Lovable as you are, people need convincing. One of our early acquaintances - the self-appointed fashion police of the universe - demanded that we rid a neighbouring planet of its ghastly turrets to earn their trust, which was painstaking (and painful) as we were already part of a trade route with them. Others are too meek or aggressive to be dealing with; and then there's the Grox, the pirates and other ever-present threats. It can all seriously hamper your quest for the many Achievement-style badges, the rare item sets, terra-forming equipment and proficiency, and the big secret at the centre of the universe, but it's seldom the tedious drag of the Sims' inability to wash themselves or clean up.
There is so much to do, and while much of it seems functional on the page (the many fights with pirates bothering your trade routes; scouring systems for tell-tale yellow outlines that predict a rare item; building up a fleet of allies; looting and grinding to gather money to spend on new kit and to buy up entire systems) there's an inherent appeal that's traceable partly to the desire to experience the unknown. The history of your species is on a timeline of exploration, and there's always a What's Next. (There's also a visual timeline of your exploration to inspect, if you're curious about what you did yesterday.)
It's also partly attributable to Maxis' Sims-style sense of humour, ballooned manifold by the massive expanse of populated space into which you're thrust. There's the reams of dialogue to chuckle through (with your own range of amusing responses; Star Trek's first contact could do with more "Yeah, I could get into that"); there's the Sporecasts you can sign up to, which populate your galaxy with the best of someone else's discoveries, ever the hook.
By now though your eyes have crept down (after all, What's Next?) and maybe started a bit at the number, and it's true that Spore's recommended with caveats. Although you're mostly prepared, space can still be unforgiving after a sequence of innocent missteps, like a shortage of funds because you misinterpreted an instruction, or an unwinnable war you stumble into, and while the Spore Guide help files are deep, they don't always answer your questions.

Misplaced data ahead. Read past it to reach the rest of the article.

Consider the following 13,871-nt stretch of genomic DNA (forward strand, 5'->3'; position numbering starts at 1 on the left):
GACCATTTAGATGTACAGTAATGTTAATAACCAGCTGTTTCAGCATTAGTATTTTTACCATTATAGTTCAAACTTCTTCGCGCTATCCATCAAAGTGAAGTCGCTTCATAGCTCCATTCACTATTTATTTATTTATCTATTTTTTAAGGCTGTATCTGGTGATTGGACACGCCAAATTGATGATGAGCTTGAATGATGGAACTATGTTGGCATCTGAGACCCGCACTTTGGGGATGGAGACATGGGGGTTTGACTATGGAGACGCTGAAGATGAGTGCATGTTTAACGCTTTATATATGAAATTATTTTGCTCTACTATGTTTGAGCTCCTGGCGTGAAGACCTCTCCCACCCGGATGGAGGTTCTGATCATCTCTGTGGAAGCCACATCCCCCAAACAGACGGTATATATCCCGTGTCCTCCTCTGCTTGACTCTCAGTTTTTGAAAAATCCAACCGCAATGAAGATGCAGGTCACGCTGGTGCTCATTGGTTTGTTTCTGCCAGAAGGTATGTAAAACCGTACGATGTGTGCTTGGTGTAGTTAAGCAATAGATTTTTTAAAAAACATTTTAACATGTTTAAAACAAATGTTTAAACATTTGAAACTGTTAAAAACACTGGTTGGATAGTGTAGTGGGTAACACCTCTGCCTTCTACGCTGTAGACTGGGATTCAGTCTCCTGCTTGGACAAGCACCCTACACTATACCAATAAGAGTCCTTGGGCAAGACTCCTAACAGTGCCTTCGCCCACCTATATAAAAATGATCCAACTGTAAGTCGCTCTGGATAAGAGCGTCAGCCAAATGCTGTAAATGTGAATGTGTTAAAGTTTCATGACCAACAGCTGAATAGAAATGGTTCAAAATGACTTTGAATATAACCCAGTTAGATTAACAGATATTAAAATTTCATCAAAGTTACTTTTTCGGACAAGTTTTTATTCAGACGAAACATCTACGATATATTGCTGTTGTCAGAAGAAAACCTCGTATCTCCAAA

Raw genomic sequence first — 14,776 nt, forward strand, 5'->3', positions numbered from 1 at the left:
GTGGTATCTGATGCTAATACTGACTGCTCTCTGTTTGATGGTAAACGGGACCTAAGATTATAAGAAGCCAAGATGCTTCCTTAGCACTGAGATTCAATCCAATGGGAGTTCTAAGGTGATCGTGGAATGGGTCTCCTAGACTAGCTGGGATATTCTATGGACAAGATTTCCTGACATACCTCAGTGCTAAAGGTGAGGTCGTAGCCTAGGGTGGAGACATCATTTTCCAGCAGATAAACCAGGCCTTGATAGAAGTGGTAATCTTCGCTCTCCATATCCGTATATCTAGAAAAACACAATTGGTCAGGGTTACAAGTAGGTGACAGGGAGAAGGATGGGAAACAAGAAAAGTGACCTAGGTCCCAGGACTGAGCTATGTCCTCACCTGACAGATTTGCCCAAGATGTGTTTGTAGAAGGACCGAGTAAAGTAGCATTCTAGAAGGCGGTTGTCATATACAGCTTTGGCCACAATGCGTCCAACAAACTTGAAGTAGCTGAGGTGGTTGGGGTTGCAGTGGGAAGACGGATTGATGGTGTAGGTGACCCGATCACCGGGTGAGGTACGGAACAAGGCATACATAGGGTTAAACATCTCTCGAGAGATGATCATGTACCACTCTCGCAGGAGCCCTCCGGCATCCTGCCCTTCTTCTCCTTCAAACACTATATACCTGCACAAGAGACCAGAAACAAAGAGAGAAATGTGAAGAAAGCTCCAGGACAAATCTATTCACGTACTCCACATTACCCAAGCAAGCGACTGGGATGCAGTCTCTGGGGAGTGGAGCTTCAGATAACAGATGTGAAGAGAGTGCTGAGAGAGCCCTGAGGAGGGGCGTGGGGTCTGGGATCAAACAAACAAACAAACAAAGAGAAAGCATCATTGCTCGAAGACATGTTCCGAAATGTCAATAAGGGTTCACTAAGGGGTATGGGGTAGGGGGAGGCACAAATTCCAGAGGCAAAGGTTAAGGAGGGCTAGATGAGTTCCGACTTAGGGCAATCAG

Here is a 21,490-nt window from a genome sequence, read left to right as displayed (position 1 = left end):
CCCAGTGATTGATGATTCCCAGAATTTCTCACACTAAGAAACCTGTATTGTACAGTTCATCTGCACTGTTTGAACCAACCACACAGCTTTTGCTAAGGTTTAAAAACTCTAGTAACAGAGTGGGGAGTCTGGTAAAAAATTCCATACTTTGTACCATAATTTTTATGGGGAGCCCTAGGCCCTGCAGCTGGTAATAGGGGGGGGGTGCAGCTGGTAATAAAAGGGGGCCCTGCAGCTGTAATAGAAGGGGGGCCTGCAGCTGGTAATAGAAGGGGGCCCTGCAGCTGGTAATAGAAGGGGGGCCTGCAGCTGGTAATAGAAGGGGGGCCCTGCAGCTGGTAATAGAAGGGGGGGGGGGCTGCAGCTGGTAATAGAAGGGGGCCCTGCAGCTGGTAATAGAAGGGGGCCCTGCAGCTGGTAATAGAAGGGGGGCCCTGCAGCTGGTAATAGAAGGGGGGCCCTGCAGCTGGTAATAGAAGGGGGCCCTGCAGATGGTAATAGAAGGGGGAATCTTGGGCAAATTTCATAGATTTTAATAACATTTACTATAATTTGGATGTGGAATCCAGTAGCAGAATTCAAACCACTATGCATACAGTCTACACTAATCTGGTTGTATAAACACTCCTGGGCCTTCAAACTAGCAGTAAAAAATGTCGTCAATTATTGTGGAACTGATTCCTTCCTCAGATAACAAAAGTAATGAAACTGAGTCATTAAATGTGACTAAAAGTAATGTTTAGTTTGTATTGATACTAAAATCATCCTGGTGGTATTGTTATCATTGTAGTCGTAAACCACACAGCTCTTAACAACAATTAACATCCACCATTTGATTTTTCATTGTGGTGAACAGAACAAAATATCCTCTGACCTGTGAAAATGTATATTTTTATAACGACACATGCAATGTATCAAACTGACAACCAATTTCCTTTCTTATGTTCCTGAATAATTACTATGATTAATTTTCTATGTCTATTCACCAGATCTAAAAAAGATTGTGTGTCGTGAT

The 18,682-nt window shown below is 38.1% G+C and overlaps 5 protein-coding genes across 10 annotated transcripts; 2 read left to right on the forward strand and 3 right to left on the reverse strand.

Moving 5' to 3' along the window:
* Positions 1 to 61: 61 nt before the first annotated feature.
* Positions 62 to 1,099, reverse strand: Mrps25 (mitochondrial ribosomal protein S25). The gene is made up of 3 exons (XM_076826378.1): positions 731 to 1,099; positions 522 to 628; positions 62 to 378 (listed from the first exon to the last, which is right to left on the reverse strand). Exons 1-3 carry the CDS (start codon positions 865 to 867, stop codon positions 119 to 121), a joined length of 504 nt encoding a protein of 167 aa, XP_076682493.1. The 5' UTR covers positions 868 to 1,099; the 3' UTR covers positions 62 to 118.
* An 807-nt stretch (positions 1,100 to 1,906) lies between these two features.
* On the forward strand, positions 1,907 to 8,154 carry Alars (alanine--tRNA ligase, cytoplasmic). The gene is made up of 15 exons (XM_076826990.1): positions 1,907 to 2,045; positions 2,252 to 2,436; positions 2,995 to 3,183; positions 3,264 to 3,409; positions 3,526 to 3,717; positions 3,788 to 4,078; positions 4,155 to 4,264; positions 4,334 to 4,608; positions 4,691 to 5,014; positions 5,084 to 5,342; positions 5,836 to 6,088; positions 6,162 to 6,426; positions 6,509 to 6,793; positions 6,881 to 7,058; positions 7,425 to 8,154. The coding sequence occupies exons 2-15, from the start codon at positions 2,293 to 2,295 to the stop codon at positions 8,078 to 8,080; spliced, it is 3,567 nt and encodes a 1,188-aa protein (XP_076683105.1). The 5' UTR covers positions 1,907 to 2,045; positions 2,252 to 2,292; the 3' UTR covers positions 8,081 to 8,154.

And for all their mighty purpose, the first four phases of the game don't always play brilliantly, and they're too fleeting. Creature is the best place to experience other people's work, for example, and while there's nothing to stop you lingering or beginning again in Creature, there's not enough in the repetitive gameplay to encourage this. Throughout the four there are myriad reasons to frown intermingled with the smiles: the Costume Creator is a bit crap; the Civ and Tribal phases are very lightweight and there are too many buildings to edit in Civ; the Creature Creator doesn't let you make exactly the creature you want because your survival depends on parts that spoil the look.
But while there are days you won't want to go to the four-stage school, and compromises to be made, such is life; and ultimately it is worth it for the fun you have along the way and the experience of the space strategy game at Spore's heart, which overwhelms any burgeoning disappointment. All along we've known that Spore's ambitious design demanded so much of the developer that it had to - and of course wanted to - pass some of that onto you, and perhaps the flaws that endured are symptoms of that extensive, intricate development and infrastructure, and that fate which sometimes befalls even the best developers: losing sight of a few basics.
Yet they're irrelevant to the bigger point. We're all familiar with the innovative, web-aware customisation cloud that underpins Spore, but nobody's done it better (even though many now do it - apparently years after Maxis thought of doing it here) and the final game is proof that it was all worth it: you're all one big Designer, and Spore succeeds as much because of you and me as the many worlds scattered across the stars and the many ways we've been given to explore them.
9 / 10